OKAYAMA - An easy-fitting bra made from a long strip of cloth that doesn't look like a bra when hanging out to dry has become a popular item among women who remain in evacuation shelters in western Japan following torrential rains that devastated the region last month.
Mitsuko Watanabe, 52, is among the many Wanowa Bra users at an evacuation center in the Mabi area of Kurashiki, Okayama Prefecture, one of the areas hit the hardest by the rain disaster.
"It's comfortable as it doesn't have wires or that binding feeling, and moreover, it's cute," said Watanabe, adding that the bra feels cool on the skin and does not look like an undergarment when not being worn -- an important consideration for those living in a shared evacuation space.
"The colorful patterns make me happy," she said.
For women like Watanabe living in evacuation centers, securing a supply of underwear that fits has been a problem -- not to mention feeling uncomfortable about having to dry their undergarments in public. Thanks to the Wanowa Bra, these problem have been resolved.
The double-strap bandeau bra is made of linen dyed with vegetable dyes and comes in three sizes -- small, medium and large. Users adjust how it fits by pulling strings attached to the front. When the strings are loosened, it becomes a flat piece of cloth.
While the evacuation center where Watanabe is staying and two other centers in the area have received many conventional bras as relief aid, many of them have gone unused as they come in specific sizes that limit the number of women who can wear then. In addition, some of the designs have proven to be a bit too eye-catching for a number of women, who even avoid hanging up tops with built-in support.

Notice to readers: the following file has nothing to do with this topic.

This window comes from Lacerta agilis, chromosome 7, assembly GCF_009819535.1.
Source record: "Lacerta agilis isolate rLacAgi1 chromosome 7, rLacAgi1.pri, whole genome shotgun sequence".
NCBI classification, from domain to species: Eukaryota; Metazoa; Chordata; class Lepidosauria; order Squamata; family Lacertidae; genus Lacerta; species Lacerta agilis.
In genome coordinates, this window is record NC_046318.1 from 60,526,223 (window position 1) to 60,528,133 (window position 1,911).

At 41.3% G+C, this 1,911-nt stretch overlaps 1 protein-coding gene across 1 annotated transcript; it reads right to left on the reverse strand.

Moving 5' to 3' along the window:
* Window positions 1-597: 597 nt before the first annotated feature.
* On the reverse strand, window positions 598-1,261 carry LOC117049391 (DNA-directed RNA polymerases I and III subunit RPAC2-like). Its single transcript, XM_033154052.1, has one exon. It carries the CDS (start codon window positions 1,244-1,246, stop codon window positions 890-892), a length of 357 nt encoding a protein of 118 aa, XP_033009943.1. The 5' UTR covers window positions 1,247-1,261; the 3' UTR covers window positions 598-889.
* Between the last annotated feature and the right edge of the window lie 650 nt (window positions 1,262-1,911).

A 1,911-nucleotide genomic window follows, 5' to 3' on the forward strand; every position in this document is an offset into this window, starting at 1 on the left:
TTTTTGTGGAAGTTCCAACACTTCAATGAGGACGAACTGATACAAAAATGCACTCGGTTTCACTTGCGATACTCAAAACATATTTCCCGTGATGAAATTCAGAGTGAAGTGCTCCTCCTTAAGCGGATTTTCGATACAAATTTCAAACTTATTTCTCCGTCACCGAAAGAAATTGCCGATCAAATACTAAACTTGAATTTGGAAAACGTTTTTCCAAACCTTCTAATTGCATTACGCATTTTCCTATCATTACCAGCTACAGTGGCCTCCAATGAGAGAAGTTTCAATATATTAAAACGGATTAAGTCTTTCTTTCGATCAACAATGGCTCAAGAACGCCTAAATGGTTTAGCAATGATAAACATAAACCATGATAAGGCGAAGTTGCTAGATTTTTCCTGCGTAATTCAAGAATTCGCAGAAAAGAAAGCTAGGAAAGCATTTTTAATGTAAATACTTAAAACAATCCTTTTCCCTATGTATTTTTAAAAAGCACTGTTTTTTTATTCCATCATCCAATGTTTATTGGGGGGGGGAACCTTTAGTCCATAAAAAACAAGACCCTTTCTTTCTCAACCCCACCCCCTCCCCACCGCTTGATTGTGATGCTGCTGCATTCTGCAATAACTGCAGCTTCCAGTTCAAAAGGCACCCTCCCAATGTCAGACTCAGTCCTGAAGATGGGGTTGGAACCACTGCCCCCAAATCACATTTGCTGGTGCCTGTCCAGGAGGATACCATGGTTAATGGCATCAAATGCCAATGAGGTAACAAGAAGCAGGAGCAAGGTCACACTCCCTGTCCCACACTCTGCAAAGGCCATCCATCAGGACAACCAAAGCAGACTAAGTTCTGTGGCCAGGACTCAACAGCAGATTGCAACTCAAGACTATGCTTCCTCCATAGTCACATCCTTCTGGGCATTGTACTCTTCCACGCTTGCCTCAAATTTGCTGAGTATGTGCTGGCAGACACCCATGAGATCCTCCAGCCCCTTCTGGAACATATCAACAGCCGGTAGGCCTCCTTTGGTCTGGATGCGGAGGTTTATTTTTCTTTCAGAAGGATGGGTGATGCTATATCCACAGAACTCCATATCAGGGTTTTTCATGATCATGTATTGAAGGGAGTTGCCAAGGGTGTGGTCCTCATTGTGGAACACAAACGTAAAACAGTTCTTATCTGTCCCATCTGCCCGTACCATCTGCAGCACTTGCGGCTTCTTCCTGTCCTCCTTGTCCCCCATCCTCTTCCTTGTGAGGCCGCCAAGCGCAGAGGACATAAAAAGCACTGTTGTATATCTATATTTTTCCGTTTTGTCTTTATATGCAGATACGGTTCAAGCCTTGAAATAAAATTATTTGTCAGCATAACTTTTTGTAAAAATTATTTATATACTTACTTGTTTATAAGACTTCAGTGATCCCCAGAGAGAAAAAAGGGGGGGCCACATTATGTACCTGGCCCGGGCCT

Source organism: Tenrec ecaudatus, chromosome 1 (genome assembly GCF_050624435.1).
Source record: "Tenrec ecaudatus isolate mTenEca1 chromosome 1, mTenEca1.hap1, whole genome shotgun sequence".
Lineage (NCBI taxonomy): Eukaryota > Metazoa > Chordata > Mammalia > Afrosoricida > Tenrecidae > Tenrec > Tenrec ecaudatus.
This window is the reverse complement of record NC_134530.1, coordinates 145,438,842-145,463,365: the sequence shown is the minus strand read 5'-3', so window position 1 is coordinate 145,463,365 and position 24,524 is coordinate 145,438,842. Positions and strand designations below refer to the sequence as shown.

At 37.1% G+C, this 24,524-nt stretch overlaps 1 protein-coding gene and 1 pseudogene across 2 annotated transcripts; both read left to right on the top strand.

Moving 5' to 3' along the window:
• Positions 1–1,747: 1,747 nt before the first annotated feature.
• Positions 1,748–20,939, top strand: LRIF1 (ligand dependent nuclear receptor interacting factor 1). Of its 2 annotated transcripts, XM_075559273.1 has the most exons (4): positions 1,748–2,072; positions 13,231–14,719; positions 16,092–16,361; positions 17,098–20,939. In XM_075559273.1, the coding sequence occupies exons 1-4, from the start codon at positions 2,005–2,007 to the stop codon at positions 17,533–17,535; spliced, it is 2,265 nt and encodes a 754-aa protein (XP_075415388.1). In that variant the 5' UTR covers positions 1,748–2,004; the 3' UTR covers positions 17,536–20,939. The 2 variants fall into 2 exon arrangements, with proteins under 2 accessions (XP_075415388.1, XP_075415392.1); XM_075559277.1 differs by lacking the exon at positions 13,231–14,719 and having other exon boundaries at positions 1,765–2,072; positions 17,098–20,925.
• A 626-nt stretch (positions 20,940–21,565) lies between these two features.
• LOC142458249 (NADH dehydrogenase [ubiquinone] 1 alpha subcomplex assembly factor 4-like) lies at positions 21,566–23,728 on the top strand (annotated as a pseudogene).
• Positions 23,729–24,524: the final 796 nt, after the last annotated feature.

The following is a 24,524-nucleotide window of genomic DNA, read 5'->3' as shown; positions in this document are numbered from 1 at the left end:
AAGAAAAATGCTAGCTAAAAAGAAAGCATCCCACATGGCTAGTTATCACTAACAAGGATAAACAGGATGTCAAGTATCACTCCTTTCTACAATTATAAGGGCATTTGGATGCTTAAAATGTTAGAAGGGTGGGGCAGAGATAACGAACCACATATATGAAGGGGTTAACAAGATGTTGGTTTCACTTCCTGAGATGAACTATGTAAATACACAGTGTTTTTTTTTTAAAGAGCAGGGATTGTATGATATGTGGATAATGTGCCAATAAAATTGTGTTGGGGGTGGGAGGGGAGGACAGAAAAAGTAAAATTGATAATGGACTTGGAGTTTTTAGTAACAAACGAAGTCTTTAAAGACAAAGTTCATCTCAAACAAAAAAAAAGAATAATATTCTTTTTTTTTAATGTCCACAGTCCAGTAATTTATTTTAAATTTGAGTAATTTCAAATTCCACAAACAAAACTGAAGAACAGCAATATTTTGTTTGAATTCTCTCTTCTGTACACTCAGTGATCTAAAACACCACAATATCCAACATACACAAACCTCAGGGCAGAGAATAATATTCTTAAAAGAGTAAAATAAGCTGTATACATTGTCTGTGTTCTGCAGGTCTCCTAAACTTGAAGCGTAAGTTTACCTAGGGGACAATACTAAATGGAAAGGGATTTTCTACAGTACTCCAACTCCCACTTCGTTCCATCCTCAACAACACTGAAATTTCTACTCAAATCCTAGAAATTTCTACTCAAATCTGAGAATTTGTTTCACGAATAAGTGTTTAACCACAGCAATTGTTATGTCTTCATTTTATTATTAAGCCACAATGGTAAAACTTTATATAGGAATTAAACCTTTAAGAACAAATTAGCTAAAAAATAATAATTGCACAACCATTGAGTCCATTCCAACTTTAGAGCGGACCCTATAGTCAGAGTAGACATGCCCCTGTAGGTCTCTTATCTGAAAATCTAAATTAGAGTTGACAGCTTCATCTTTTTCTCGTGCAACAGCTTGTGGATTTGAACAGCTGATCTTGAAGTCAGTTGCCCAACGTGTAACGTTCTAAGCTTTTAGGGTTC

Wanowa Bra was first created by Keiko Onishi, 45, of Akashi, Hyogo Prefecture, who survived the Great Hanshin Earthquake in 1995. The magnitude-7.3 quake devastated areas around Kobe and Osaka and left more than 6,400 dead and over 316,000 people in shelters at its peak.
After learning from friends that there was a shortage of bras at evacuation centers in western Japan in the wake of the rain disaster, she described how to make a simplified version of the bra on her blog.
Since then, more than 20 women in Okayama Prefecture have made around 400 bras using materials donated from around the country.
"Our aim is to get people who are unfamiliar with the Wanowa Bra to accept it," said Michiko Inoue, 42, who was taught how to make it in the past and has become a central figure in promoting it today.
Inoue said she hopes to stockpile the bras so she can deliver them to more women in the event of a future disaster.
Torrential rains devastated wide areas of western Japan in early July, killing more than 220 people, mostly in Hiroshima, Okayama and Ehime prefectures.
Some 23,000 people took shelter at evacuation centers at one point and over 2,000 remained as of Tuesday.